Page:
Pyongyang: US misuses sanctions as tools for meeting party interests
North Korea’s government news agency published a piece Tuesday condemning the United States yet again for refusing to lift sanctions on the rogue state, calling American officials “stubborn” and arguing that sanctions “are misused as tools for meeting party interests” in America.
As Breitbart writes in the article North Korea: U.S. Must Stop Being ‘Stubborn’ with Sanctions, Help Our Economy, the Trump administration has insisted that it will not lift sanctions on North Korea, currently at unprecedented levels, until Pyongyang agrees to completely dismantle its illegal nuclear weapons program and proves that it has irreversibly done so. The government of communist dictator Kim Jong-un, aided by allies in China and Russia, has instead demanded that the United States lift some sanctions as North Korea issues concessions at their leisure.
“If the U.S. intends to be stubborn in its sanctions, which means to continue to pursue hostile policy, is the Singapore Joint Statement which promised to end the extreme hostile relations between the DPRK and the U.S. and to open up new future of any worth?” the newspaper asked.
The “Singapore Declaration” is a joint statement President Donald Trump and Kim signed during their first-ever meeting in that country. The statement deliberately featured few specifics on what the two states promised each other, but both committed “to establish[ing] new U.S. – DPRK relations in accordance with the desire of the population of the peoples of the two countries for peace and prosperity.”
The KCNA commentary insisted that it had been “quite a long period” since the last North Korean nuclear weapon test – a little more than a year – and that the United States lifting sanctions would be a “natural” step in light of this reality.
“It is an undeniable reality that denuclearization and sanctions are misused as tools for meeting party interests and strategies of the political forces within the U.S., not to solve bottleneck problems between the DPRK and the U.S. to even a certain extent,” the column concluded.
Elsewhere in North Korean state media, KCNA published a story Tuesday attacking South Korean conservatives, and in particular the right-wing Liberty Korea Party, for warning against concessions to the communist regime without beneficial incentives for South Korea. The complaints echoed those that Pyongyang appears to have against the Trump administration.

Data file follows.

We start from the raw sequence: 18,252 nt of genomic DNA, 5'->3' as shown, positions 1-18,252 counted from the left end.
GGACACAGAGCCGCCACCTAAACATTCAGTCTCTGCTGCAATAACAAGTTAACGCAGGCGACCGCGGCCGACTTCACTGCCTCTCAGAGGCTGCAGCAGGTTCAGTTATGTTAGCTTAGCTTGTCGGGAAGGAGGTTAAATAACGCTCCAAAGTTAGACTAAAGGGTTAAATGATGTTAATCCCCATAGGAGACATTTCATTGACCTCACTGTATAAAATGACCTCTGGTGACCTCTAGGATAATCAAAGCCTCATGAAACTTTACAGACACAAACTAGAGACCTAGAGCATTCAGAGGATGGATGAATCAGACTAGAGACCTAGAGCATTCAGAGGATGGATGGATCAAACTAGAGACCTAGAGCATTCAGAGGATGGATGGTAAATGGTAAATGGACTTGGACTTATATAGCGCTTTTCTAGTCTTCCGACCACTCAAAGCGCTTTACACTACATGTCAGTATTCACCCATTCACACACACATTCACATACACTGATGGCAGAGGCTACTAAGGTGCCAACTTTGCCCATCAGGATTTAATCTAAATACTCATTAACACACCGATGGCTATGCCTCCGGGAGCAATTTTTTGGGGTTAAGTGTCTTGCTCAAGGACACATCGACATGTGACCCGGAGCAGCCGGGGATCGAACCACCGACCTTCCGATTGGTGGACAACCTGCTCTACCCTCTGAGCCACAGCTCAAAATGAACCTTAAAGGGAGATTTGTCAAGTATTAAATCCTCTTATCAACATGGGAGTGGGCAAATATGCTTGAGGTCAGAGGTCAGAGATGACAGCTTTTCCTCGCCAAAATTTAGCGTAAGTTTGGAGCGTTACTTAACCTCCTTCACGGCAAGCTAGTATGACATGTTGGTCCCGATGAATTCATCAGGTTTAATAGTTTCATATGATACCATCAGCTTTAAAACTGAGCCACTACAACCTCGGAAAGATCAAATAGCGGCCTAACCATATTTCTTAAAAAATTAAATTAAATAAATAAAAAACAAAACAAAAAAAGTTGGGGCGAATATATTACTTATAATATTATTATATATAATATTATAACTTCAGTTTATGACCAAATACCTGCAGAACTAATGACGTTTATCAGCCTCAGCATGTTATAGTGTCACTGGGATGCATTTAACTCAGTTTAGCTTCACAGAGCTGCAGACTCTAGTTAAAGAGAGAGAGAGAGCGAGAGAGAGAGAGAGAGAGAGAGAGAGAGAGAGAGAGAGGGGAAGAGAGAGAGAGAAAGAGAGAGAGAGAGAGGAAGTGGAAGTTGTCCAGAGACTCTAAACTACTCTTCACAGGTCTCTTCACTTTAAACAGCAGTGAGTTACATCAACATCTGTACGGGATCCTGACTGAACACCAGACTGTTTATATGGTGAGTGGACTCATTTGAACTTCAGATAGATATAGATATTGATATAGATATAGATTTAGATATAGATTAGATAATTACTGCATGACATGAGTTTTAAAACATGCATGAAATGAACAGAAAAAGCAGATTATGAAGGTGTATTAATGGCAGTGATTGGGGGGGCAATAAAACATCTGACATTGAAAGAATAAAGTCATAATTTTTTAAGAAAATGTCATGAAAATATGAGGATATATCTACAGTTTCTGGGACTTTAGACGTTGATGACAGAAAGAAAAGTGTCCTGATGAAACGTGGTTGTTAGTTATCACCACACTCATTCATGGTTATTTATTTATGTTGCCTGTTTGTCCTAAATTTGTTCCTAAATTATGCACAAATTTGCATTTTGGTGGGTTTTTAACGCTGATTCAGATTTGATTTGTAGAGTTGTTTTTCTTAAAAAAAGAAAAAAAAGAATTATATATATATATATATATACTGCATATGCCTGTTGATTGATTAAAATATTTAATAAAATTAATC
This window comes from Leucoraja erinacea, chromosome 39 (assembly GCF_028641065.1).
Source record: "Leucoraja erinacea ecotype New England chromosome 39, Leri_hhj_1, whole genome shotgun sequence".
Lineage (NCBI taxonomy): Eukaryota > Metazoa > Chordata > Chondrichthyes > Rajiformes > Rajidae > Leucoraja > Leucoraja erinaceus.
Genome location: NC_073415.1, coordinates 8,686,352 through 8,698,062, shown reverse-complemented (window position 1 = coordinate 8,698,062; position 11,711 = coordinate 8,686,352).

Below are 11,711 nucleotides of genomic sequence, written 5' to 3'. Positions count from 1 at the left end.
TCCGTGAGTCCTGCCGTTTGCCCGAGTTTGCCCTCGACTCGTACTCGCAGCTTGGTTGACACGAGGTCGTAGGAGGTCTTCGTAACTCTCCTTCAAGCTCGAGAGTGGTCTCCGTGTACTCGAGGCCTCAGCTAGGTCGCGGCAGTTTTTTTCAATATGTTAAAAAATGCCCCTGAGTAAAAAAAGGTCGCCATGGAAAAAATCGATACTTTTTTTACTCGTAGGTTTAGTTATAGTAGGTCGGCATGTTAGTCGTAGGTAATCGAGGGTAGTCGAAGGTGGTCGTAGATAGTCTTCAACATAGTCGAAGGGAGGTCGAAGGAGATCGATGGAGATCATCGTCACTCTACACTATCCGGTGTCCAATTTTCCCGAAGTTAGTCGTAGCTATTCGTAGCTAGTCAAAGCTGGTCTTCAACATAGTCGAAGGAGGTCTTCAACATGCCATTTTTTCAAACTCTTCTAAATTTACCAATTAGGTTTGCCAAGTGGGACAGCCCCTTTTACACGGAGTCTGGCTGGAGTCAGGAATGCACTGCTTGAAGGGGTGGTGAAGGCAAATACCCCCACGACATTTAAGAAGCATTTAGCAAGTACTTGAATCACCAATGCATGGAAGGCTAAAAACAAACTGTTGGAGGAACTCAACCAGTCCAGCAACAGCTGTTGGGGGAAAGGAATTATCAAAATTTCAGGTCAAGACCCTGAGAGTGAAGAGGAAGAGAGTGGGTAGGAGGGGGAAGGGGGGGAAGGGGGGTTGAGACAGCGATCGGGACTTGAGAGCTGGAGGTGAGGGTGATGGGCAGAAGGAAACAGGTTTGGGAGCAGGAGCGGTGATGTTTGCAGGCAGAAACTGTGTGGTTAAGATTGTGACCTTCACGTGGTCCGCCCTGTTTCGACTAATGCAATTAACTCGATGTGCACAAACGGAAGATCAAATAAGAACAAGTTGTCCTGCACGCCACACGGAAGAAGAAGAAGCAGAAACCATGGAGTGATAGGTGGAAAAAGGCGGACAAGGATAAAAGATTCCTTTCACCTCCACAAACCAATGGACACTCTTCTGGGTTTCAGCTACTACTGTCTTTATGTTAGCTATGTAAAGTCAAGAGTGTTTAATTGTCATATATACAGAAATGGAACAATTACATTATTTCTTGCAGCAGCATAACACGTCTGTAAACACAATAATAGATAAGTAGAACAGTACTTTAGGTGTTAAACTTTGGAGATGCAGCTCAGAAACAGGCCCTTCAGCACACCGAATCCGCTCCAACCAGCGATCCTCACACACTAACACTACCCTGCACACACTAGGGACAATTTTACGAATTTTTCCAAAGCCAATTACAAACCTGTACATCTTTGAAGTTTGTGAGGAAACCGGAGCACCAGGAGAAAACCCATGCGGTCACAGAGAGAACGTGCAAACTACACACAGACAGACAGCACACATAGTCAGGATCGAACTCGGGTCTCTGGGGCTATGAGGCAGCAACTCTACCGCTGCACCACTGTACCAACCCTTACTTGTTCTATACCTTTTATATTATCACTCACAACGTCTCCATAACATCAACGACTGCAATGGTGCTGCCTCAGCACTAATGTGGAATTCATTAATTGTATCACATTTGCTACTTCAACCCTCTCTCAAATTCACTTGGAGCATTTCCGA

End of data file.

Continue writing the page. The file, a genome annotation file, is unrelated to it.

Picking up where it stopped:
“As a leopard cannot hide its spots, the ‘Liberal Korea Party’ of south Korea is stilling going mischievous against the current of the times,” KCNA warned. For the conservative party to warn against “obedience to the north” on the part of leftist President Moon Jae-in was “utterly ridiculous,” KCNA alleged. “The ill-intended behavior of the ‘Liberal Korea Party’ is just a grumble and last-ditch effort of those who were left alone after being nudged out of the historical trend toward national reconciliation, unity, peace and reunification.”
Rodong Sinmun, the official newspaper of the North Korean government, dedicated its coverage Tuesday to condemning capitalism as “a reactionary society with degenerate people.” “Capitalist society, plagued by all sorts of social evils based on the jungle law, is a rotten and ailing society on the deathbed without future,” the newspaper alleged in a piece titled “Socialism Is Far Superior to Capitalism.”
The adamant rejections of demands on the part of the United States in exchange for sanctions relief follow the publication of a report Monday suggesting that Secretary of State Mike Pompeo managed to achieve little in his latest visit to Pyongyang this month. The Japanese newspaper Yomiuri Shimbun claimed this week that Kim Jong-un refused Pompeo’s demand for “at least a partial” inventory of North Korea’s illegal nuclear assets, demanding instead a formal end to the Korean War. The war began in 1950 and hostilities ceased as a result of an armistice treaty in 1953, but the absence of a peace treaty means North and South Korea, China, and the United States are still technically at war.
Formally ending the war would call into question the presence of American troops on the Korean peninsula. An unnamed source further told the newspaper that Kim “presented Pompeo with the option of lump verification after completing denuclearization if the U.S. takes corresponding steps in stages. But Pompeo refused.”
In an interview with 60 Minutes on Sunday, President Donald Trump insisted that the United States would not lift sanctions or support the lifting of international sanctions without full dismantlement of the nuclear program. “This isn’t the Obama administration. I haven’t eased the sanctions,” Trump said.